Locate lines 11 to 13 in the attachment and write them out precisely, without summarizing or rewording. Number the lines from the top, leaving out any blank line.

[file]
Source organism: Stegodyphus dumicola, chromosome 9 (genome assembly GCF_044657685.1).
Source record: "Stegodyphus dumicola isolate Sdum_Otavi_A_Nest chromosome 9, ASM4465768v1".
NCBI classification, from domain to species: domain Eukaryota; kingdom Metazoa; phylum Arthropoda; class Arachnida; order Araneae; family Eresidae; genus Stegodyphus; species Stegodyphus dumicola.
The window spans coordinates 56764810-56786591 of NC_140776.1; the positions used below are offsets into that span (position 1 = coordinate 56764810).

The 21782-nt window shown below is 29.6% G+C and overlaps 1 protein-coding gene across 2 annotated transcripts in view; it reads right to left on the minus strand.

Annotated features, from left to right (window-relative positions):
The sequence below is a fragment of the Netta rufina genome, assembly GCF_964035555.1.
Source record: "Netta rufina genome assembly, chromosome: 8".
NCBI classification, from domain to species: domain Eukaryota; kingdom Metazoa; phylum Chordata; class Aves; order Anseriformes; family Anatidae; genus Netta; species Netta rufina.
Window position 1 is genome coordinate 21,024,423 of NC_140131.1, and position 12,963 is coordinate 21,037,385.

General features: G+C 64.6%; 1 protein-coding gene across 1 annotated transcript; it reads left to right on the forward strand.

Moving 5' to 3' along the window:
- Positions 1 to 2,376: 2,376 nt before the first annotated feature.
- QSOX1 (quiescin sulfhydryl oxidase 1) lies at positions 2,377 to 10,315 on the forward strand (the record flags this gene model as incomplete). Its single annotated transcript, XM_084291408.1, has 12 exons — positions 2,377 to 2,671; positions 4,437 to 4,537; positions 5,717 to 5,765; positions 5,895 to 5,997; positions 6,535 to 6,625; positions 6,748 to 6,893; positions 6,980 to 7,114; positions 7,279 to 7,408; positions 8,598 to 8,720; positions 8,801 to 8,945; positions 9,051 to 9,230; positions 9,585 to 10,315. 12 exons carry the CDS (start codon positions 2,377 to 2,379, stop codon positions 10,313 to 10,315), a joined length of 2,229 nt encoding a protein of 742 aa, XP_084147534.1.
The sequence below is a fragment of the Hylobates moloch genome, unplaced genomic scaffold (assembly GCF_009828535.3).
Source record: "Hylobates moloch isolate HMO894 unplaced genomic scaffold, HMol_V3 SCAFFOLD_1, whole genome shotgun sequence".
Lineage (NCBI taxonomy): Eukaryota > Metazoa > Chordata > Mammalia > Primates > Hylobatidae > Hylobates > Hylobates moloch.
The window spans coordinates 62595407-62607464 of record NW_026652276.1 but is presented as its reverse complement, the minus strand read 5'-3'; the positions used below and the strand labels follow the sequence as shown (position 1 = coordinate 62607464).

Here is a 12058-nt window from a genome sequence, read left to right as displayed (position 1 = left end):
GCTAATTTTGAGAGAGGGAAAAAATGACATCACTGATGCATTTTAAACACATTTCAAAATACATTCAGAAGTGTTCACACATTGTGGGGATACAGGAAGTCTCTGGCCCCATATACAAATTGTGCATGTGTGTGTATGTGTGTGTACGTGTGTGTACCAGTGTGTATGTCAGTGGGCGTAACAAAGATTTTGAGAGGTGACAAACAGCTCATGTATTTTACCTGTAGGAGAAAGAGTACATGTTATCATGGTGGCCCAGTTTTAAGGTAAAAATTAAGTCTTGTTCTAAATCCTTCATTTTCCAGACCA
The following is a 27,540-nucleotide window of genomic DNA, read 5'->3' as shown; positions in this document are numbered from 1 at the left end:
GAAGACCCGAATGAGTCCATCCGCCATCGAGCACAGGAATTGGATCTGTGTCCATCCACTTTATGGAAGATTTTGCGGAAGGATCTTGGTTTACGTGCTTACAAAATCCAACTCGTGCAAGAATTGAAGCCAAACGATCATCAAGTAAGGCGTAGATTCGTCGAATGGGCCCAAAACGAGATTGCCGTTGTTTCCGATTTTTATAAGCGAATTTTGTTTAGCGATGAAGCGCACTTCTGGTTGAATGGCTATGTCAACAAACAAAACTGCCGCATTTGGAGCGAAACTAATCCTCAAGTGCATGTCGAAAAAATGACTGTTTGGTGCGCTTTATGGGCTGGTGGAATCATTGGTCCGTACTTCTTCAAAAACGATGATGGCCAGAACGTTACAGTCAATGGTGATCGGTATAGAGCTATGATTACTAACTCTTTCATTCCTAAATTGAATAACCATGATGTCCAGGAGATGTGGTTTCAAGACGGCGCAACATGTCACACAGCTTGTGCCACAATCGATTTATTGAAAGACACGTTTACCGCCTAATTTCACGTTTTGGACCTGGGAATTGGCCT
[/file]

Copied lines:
General features: G+C 64.6%; 1 protein-coding gene across 1 annotated transcript; it reads left to right on the forward strand.

Moving 5' to 3' along the window:
- Positions 1 to 2,376: 2,376 nt before the first annotated feature.